Lagos affirms Folami as Baale of Kirikiri town
The government said its decision followed “painstaking deliberation and examination of the Obas and chiefs law, and customary law of the community (Kirikiri).”
It also said a full-fledged committee set up on the matter identified Agunbiade and Folami ruling houses as those eligible to produce a candidate for the position.
The two ruling houses had petitioned the government against a certain man who was laying claims to the stool. The petitioners, through their lawyers, Taiwo Lakanu & Co, affirmed they were the legitimate royal families and traced their ancestry to Chief Tumbulu, who became the first Baale of Kirikiri town in 1893.
The ruling houses, more so, accused the man of usurping the stool, despite not being entitled to the royalty. The man, as they stated, “wandered into Ebute (waterside) area of Kirikiri town to make a living by assisting sand dredgers and sand buyers to load sand into tippers.”
During this time, the alleged usurper met Gilbert Cardoso, who was from one of the land-owning families in Kirikiri and Cardoso reportedly took him in “and accommodated him as an errand boy.” During his lifetime, Cardoso was said to have leased swathes of land to certain Chiefs Mosheshe and Akhere. The petitioners said upon Cardoso’s mysterious death, the man claiming the stool made himself the prime agent of the family land. He was also said to have set members of the Mosheshe family against one another and made himself their land agent.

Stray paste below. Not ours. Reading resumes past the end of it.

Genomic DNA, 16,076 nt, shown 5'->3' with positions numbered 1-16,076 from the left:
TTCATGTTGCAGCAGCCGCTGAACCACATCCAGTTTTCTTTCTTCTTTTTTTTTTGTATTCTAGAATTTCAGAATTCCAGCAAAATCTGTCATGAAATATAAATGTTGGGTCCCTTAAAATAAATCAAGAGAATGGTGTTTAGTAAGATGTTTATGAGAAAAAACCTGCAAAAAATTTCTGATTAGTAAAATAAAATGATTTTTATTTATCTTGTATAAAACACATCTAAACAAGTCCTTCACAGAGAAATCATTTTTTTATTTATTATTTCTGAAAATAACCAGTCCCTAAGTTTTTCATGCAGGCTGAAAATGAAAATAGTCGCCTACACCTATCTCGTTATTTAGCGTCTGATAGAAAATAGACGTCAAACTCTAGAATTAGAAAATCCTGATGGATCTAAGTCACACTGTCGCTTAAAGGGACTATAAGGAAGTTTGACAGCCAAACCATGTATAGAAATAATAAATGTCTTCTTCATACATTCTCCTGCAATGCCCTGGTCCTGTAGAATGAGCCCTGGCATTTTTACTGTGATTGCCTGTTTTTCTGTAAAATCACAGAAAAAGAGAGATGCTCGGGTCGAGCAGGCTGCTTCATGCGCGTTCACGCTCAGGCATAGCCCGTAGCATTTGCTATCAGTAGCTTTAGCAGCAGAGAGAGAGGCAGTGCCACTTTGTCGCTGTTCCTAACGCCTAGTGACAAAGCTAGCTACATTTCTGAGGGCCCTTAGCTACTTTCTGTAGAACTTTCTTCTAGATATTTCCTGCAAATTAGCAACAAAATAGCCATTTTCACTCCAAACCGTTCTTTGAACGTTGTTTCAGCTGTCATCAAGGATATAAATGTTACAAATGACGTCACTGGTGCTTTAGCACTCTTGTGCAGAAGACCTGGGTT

The Cardoso family eventually removed him as their land agent, but he continued to function as same. He later allegedly manipulated the system through the assistance of some local government officials and pronounced himself as the Baale.
The inhabitants of Kirikiri said they were tired of constant intimidation, oppression, and harassment in the community.
A prominent member of the community told newsmen that “this man is from Ijebu-Ode and never a prince, not from any of the ruling houses and cannot lay claims to the stool of the royal family. We are glad the rule of law has finally prevailed. We can now sleep with our eyes closed in Kirikiri. We are grateful to the government and all the people involved in making sure that the truth prevailed at last.”
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